Second Observation: Thursday, February 27th 2020, 7:00 P.M. – 8:30 P.M.

My second interaction with the UNControllables was through an Environmental Justice forum held in a classroom of Dey hall. The speaker, a representative from Climate Action NC, was invited by the UNControllables to speak on how pollution has negatively affected people of color locally and globally.

When I entered the room there were roughly fifteen individuals seated in the classroom. Some seemed older than the average UNC student, such as Larry; dressed in glasses, a polo shirt, and khakis. When the presentation broke down into smaller discussion groups, Larry told me how a nearby dump had negatively affected the black community. I inquired to him about the diverse ages of those in attendance, and he told me that many non-students attend the UNControllables’ events because the group actively engages in the community. During this small group discussion, a Chinese student talked about the impact of rapid industrialization in her country and how the smog had affected Chinese city-dwellers. The group had a collective mood of attentiveness and respect for the individuals that chose to share their stories.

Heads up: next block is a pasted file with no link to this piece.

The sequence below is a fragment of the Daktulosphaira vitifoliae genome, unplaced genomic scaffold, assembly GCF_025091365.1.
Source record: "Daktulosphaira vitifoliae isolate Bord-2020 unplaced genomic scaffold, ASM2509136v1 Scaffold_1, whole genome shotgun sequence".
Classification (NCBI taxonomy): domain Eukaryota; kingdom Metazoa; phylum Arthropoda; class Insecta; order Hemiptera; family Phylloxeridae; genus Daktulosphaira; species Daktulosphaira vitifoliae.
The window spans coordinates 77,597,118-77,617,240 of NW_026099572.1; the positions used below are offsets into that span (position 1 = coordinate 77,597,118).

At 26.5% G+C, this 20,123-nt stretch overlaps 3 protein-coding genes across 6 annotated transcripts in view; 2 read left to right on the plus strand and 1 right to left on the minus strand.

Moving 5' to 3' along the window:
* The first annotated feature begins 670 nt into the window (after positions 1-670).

Everyone in attendance was attentive during the presentation, and many were diligently taking notes. The single-minded focus of the audience on the speaker was almost intimidating. This is a group of highly involved, socially conscious citizens and students that are serious about their cause. Those in attendance did not fit stereotypes one could attach to “radicals”. There was no neon hair, strange clothes, or hackneyed political slogans. The audience acted as a group of concerned activists, and with no better way to put it, they just looked like normal people.